If you thought you had to stretch before and after exercise to prevent injury, then you wouldn't be alone.
But this is just one of a number of common practices that actually don't do anything beneficial for your health. The top five physiotherapy myths have been publicly busted by the world's largest physiotherapy clinical research website, PEDro (Physiotherapy Evidence Database).Based at the George Institute for Global Health in Sydney, researchers have studied reports of more than 28,000 guidelines, trials and reviews. And surprisingly what are commonly known as effective practises, are actually misconceptions and have no hard evidence to back them up.
'The most amazing things are so common place,' PEDro manager Anne Moseley told Daily Mail Australia. Any recommendations are really based on best guesses or marketing rather than hard evidence. That's the thing with myths, the downside of following a myth is that you're wasting your time and money.'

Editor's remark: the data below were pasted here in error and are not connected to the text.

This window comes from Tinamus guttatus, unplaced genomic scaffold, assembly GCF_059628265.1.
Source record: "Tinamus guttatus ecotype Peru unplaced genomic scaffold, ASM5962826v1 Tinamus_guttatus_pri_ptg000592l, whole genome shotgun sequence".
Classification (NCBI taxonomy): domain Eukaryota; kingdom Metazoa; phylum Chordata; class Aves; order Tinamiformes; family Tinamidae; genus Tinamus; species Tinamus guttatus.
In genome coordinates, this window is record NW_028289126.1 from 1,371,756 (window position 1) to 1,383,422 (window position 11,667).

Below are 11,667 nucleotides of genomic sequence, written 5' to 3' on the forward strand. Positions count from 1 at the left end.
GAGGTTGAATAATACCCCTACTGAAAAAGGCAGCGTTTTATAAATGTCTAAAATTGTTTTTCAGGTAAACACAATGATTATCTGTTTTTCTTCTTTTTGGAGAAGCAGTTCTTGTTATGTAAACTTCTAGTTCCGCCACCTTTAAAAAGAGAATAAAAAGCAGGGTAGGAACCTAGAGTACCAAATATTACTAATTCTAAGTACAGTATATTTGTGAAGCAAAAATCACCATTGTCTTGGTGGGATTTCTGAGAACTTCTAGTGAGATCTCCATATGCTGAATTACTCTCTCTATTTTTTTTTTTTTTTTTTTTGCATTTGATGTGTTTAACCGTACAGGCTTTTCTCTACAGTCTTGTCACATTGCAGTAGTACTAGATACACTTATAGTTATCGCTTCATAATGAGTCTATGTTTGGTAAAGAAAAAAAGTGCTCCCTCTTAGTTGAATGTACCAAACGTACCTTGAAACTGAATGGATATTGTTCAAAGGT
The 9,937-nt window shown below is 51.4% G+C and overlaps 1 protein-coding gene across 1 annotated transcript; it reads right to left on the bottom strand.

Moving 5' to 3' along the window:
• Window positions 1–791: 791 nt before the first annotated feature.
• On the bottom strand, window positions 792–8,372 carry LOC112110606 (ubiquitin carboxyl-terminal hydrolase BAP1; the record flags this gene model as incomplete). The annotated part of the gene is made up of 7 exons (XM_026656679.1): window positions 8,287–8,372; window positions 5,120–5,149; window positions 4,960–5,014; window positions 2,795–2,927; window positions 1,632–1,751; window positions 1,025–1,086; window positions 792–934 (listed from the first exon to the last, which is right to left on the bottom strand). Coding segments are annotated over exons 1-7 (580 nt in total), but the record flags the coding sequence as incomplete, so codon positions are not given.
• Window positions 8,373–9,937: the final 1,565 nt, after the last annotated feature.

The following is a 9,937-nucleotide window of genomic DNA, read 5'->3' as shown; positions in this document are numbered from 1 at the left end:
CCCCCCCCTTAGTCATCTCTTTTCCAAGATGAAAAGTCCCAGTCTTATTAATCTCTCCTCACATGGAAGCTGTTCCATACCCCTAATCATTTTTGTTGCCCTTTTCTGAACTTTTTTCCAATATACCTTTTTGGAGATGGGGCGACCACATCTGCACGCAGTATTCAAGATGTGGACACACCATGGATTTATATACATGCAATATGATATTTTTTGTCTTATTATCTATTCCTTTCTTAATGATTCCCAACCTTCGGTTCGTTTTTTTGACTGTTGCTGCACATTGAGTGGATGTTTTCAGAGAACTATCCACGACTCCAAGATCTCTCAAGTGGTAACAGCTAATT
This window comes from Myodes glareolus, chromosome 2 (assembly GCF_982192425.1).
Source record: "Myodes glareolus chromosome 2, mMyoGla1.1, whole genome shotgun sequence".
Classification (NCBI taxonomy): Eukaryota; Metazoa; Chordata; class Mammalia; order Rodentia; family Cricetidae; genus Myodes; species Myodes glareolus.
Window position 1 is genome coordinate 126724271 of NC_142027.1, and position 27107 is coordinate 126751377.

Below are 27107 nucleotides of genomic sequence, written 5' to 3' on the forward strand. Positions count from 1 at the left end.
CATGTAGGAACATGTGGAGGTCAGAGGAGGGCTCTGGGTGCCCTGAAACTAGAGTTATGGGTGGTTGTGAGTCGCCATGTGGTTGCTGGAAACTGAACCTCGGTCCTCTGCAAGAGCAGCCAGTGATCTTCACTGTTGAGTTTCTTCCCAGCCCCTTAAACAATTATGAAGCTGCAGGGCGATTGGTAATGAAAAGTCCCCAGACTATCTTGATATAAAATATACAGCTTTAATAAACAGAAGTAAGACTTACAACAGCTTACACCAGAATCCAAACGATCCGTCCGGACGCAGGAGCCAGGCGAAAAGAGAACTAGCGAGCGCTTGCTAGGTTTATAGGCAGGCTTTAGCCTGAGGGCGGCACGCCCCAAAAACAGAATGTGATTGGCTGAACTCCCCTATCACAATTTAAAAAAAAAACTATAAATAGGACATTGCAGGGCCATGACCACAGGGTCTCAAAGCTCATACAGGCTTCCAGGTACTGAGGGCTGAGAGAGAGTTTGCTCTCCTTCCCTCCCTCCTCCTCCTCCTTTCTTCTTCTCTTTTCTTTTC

TOP 5 PHYSIOTHERAPY MYTHS BUSTED
1. The type of mattress you sleep on prevents back pain
'We couldn't find any well conducted trials to evaluate this,' said Anne Moseley from PEDro
2. Stretching prevents injury and muscle soreness in recreational runners
'Stretching before and after a run makes no difference to injuries and muscle soreness'
3. You should wear a neck brace if you have a whiplash neck injury
'If there is no fracture and just whiplash, research has found that wearing a brace is detrimental'
4. Ultrasound for the recovery of ankle sprains
5. An incentive spirometer - a device which patients use to help them take deep breaths to prevent complications during upper abdominal surgery or cardiac surgery
'Unnecessary treatments which can cost a considerable amount'